Recommendation 9: Commitment to close and meaningful engagement with the public on self-management and personalisation
The NHS is rightly looking to use novel models of care to reduce pressures on services (by incentivising treatment at home) and to empower patients to take more control over their own pathway.
- Virtual wards. An ambition to expand virtual wards was set out in the Elective Recovery Plan and the NHSE letter on winter planning. Despite warnings about the limitations of virtual wards in some contexts, there is emerging evidence that virtual wards can reduce readmissions while allowing people to be treated at home.
- Patient-initiated follow up (PIFU). NHSE has encouraged systems to make use of PIFU as a means of freeing up outpatient capacity, as set out in guidance from May 2022. A systematic evidence review by the Nuffield Trust states that there is some promising evidence that PIFU could result in fewer overall outpatient appointments.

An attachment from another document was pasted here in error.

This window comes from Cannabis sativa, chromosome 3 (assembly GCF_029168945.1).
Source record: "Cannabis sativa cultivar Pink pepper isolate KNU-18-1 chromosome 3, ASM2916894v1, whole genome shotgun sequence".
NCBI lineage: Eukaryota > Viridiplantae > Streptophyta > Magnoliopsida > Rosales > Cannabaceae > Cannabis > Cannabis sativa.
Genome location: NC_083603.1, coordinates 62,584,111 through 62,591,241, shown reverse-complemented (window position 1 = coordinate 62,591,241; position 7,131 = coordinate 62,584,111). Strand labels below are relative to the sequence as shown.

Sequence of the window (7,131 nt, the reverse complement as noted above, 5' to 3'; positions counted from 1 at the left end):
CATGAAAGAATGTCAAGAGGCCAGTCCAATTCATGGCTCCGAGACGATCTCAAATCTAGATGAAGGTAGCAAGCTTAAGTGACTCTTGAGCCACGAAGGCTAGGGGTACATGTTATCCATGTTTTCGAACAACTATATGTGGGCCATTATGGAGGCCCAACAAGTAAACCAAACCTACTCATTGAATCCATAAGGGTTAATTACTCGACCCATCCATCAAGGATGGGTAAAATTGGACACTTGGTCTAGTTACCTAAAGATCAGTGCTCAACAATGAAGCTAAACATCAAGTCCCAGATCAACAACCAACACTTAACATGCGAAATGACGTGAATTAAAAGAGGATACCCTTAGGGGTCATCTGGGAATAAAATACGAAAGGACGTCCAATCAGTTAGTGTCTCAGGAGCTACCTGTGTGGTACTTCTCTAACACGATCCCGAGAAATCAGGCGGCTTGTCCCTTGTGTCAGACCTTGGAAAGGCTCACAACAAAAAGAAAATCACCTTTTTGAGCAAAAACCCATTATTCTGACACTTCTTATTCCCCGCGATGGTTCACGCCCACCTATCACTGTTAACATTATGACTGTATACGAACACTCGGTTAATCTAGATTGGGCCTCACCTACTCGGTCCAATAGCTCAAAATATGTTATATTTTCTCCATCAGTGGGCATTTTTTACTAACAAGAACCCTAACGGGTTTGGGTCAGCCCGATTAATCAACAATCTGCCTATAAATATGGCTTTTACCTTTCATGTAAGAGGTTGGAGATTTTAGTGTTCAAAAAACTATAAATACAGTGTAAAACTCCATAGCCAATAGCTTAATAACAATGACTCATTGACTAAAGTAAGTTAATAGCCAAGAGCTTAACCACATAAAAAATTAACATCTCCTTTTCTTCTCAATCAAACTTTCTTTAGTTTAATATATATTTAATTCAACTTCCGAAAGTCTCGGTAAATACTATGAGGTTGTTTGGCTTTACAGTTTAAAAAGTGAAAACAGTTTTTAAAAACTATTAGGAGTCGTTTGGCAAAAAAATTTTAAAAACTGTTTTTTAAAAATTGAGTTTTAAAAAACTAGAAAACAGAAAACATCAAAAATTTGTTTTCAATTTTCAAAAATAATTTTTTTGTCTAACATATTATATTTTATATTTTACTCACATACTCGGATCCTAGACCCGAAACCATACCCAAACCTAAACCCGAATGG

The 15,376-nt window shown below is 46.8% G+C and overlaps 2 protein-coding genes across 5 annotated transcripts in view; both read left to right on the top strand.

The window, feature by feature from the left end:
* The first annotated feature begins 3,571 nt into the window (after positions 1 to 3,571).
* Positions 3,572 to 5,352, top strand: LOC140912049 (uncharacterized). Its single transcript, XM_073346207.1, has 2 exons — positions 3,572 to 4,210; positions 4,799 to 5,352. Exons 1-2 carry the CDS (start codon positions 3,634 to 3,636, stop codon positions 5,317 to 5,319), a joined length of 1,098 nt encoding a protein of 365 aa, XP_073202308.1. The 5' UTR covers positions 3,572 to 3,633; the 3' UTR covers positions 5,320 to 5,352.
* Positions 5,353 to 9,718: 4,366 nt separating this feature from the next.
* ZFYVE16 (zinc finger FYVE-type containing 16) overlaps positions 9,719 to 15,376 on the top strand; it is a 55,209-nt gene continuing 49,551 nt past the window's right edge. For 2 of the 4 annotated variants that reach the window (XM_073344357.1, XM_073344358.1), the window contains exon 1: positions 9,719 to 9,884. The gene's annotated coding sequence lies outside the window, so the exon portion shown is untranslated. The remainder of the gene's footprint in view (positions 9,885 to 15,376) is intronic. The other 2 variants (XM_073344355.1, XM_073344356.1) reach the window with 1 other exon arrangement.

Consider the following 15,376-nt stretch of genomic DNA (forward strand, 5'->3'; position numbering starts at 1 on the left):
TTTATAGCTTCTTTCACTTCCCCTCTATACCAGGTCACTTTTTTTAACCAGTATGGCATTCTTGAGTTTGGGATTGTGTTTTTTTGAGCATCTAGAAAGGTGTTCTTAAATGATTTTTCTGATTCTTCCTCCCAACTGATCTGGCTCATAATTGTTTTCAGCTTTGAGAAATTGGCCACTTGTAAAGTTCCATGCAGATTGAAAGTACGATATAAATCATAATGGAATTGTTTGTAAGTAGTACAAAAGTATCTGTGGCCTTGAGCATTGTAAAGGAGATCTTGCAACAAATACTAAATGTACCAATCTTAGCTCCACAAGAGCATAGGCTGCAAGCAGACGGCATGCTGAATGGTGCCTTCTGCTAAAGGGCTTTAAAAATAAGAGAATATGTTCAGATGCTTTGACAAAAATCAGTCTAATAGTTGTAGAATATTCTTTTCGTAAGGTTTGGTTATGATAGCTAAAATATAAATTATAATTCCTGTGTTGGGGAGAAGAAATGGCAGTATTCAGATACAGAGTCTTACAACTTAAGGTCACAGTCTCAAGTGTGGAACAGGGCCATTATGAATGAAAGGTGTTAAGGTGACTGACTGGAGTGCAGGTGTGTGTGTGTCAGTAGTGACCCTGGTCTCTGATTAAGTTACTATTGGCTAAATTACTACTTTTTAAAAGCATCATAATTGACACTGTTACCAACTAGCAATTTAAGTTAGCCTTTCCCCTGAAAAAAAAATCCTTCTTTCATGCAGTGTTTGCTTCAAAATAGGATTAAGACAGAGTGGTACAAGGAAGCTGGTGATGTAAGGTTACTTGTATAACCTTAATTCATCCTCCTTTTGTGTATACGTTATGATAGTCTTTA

- Anticipatory care. In many areas providers have come together to deliver anticipatory care for those at high risk of unwarranted health outcomes. It is also the focus of a service specification (in the Network Contract Directed Enhanced Service) which PCNs will be required to deliver. There is limited evidence of the effectiveness of anticipatory care models in England, though there is evidence from Scotland that it can effectively reduce admission to hospital.
Despite the potential of such innovations, however, they require a shift in the type of engagement and relationships between patients, clinicians and systems through culturally competent conversations. Rather than being passive receivers of care, patients will need to be active co-producers; clarity will be required on the respective responsibilities of them and those delivering care.